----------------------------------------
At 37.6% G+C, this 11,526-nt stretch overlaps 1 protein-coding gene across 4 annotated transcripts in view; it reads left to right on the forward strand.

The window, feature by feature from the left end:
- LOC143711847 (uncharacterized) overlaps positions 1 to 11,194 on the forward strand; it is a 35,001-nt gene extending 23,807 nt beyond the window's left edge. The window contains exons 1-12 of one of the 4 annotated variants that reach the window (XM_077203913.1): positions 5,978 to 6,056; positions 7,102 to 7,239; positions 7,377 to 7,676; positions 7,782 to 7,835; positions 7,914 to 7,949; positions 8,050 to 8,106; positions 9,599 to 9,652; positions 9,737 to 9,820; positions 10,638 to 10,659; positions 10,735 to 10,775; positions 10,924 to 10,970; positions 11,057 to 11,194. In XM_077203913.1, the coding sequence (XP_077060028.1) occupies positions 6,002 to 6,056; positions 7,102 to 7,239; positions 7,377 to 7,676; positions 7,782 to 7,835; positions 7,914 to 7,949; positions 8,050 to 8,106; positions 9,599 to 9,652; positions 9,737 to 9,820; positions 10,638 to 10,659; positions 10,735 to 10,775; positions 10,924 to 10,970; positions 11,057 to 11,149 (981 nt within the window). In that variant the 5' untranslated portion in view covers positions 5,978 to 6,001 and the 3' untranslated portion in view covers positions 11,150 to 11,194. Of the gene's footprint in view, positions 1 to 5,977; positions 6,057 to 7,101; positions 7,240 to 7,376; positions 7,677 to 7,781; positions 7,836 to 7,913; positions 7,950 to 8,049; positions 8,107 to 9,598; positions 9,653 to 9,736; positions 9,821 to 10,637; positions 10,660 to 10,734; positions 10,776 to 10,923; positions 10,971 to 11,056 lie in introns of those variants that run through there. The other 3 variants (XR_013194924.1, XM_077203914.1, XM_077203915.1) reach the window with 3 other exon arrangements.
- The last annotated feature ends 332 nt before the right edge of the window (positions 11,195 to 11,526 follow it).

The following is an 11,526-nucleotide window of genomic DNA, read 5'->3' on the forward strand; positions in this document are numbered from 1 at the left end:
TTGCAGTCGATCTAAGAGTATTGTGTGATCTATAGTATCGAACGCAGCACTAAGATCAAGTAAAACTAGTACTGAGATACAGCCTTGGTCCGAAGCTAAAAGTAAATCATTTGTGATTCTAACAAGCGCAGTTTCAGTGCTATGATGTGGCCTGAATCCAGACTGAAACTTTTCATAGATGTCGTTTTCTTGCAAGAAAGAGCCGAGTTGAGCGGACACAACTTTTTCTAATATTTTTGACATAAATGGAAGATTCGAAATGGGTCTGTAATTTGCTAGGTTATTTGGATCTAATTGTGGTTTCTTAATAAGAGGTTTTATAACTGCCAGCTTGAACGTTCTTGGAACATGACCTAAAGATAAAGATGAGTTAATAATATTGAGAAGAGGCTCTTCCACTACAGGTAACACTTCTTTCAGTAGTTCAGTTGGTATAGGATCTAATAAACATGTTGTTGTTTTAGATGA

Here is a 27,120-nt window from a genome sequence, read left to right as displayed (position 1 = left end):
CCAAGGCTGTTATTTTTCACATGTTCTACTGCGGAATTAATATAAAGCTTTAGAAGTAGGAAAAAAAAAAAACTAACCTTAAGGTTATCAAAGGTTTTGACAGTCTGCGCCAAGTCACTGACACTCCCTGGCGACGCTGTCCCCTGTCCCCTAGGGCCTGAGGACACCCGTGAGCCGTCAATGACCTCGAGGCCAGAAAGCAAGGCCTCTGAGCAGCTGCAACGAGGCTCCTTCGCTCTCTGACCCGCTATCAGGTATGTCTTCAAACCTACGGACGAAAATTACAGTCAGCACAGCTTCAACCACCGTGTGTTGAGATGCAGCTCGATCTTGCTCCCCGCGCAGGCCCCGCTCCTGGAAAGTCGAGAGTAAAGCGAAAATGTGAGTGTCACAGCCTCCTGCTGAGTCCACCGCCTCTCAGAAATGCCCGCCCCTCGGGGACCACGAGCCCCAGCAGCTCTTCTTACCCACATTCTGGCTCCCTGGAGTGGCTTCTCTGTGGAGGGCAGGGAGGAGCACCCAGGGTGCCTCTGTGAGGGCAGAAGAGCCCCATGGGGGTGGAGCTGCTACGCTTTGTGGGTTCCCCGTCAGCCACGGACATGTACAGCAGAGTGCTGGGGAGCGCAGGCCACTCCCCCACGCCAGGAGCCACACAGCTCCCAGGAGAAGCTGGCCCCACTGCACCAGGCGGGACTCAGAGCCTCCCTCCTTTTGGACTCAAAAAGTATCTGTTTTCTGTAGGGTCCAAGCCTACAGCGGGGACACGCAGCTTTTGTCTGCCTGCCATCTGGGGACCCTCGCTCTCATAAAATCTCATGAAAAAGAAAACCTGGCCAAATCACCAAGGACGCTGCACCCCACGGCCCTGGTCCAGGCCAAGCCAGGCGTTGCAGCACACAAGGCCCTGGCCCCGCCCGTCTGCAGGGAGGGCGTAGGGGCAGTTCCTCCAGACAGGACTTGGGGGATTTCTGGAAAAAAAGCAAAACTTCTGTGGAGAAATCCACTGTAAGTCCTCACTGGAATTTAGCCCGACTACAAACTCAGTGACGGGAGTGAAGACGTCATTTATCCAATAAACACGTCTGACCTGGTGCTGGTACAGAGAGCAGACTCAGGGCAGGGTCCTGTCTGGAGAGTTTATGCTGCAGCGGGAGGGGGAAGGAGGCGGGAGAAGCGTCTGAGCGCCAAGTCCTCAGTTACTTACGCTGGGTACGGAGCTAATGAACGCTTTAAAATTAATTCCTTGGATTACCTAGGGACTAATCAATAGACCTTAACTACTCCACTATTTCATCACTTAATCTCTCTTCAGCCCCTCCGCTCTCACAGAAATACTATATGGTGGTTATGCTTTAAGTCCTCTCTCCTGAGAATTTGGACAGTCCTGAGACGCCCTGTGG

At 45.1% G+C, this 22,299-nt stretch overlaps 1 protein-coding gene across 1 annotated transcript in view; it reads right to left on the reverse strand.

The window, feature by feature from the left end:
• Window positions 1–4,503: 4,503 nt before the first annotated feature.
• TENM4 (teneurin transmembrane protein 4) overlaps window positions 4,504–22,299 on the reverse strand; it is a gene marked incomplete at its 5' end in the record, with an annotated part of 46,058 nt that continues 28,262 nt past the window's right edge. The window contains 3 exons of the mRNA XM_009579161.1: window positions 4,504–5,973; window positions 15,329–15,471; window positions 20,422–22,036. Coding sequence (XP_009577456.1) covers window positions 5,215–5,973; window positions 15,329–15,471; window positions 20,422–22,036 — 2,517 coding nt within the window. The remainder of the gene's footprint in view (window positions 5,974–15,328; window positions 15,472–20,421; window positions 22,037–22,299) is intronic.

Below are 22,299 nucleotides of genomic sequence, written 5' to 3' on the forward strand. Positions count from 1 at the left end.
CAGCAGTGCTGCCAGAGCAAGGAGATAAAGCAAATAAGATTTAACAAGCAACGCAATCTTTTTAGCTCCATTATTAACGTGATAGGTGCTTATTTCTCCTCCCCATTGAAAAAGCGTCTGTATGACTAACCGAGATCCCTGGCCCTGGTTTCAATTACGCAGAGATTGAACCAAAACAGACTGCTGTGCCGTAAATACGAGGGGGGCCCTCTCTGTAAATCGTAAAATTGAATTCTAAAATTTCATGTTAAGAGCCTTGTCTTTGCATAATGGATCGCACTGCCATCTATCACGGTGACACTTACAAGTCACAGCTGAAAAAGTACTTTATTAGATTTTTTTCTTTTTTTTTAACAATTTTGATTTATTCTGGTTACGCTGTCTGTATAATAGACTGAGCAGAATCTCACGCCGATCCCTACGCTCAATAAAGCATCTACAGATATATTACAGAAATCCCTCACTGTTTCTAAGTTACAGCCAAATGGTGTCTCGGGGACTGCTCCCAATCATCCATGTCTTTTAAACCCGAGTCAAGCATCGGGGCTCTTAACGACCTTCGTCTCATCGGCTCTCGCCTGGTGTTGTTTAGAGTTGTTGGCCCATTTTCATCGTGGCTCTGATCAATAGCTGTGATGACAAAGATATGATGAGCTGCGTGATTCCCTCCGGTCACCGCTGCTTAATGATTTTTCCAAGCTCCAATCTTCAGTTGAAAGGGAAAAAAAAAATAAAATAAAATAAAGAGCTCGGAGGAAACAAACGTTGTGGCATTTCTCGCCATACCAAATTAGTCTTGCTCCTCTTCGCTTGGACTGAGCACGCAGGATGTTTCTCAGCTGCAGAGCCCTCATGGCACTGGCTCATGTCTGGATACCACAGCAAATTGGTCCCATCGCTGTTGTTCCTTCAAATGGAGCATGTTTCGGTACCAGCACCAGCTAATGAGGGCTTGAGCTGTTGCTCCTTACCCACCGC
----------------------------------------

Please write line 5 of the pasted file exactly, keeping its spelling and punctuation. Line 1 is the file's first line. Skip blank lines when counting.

The following is an 11,526-nucleotide window of genomic DNA, read 5'->3' on the forward strand; positions in this document are numbered from 1 at the left end: